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In this post I want to talk about an important thread that is emerging in the science of the twenty-first century. It is the finding that we are all interconnected, that we are porous beings with the ability to influence not only ourselves but one another in ways not previously contemplated. What we previously knew as real, that is the Cartesian duality of mind and body and the notion of separateness in relation to individuals and objects, is a fast-fading myth (Damasio 1994, 1999, BenZion 2010).This new paradigm for understanding and experiencing the world has profound implications for our approach to conflict. It suggests that how we think can influence the development and life cycle of a dispute. In other words, attitude affects outcome. In this context neuroscientists and others are exploring the pivotal role of emotional and social intelligences in decision-making, negotiation and conflict resolution (Goleman 2011).These scientific findings offer each and every one of us valuable insights into how our thoughts, feelings and behaviour can directly shape how we and others handle disputes and the ultimate outcome of those disputes. Science also suggests reasons why a conciliatory approach to conflict might be more effective than a confrontational one — essential grist for the mediator mill.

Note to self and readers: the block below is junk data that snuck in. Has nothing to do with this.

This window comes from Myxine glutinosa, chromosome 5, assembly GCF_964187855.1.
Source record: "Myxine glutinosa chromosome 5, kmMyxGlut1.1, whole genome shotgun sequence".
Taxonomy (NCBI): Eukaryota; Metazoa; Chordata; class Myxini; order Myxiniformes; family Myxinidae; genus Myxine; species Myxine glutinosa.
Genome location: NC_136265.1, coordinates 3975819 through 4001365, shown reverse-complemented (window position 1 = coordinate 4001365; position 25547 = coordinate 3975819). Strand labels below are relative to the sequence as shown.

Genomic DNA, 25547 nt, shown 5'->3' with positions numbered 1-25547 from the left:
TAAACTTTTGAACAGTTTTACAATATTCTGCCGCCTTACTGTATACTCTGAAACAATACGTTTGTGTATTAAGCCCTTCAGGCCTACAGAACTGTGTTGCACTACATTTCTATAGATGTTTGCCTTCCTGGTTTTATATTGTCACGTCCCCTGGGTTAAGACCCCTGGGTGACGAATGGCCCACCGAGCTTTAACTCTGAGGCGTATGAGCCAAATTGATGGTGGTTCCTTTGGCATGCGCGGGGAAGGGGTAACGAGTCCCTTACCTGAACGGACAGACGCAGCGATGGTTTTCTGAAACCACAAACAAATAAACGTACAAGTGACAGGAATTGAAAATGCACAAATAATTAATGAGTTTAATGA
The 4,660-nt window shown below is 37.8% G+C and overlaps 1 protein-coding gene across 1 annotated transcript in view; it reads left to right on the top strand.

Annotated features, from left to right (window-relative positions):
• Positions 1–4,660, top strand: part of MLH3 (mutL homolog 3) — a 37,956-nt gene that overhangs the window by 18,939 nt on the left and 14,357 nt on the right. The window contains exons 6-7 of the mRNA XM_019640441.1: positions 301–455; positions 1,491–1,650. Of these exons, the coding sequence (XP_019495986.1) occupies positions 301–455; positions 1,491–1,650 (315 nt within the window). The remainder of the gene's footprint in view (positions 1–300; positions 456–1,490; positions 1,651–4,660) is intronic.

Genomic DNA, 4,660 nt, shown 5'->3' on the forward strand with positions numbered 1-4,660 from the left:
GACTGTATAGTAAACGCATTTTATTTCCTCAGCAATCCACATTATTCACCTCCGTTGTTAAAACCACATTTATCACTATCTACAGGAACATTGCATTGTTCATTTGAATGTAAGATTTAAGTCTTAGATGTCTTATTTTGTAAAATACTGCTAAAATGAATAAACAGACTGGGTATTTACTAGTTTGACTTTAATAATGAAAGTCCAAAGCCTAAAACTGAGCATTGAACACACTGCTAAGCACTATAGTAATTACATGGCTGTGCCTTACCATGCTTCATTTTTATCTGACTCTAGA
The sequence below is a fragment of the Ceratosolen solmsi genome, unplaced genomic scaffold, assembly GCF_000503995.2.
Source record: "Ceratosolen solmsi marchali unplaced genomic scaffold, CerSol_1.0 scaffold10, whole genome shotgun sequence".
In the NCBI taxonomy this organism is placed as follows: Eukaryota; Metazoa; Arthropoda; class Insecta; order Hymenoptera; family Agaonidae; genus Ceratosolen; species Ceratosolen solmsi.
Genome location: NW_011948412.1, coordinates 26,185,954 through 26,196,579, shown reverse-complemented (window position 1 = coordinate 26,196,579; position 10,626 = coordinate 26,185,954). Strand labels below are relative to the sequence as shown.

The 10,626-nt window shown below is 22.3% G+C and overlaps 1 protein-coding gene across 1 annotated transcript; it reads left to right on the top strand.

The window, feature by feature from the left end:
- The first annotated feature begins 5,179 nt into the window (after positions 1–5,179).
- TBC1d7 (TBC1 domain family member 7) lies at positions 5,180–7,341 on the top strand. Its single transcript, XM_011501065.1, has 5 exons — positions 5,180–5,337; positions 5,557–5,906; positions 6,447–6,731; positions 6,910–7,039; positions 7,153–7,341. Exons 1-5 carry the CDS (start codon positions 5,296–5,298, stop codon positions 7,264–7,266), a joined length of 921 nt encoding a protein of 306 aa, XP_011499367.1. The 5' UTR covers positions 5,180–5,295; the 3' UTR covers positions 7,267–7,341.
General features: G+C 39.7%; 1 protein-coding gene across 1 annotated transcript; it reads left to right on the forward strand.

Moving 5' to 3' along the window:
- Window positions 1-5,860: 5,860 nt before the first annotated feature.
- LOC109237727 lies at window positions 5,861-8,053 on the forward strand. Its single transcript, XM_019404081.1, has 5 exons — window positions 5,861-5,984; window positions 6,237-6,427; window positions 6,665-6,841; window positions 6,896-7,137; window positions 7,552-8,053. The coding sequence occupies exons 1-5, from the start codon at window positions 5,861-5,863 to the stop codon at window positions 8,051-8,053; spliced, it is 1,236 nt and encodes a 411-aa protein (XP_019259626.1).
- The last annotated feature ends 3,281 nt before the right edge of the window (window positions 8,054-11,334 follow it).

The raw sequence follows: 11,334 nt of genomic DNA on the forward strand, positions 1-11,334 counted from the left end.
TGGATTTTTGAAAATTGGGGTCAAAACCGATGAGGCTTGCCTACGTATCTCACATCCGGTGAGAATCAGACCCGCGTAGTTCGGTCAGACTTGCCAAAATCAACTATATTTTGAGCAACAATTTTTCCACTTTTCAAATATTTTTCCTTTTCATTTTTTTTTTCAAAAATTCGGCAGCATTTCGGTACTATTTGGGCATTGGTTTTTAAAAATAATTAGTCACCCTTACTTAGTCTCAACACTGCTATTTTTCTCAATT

Dispute Resolution and Arbitration | Science and Technology Law

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Dispute Resolution


Springer Verlag (Germany)

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Creative Commons Attribution-Noncommercial-No Derivative Works 4.0 License
This work is licensed under a Creative Commons Attribution-Noncommercial-No Derivative Works 4.0 License.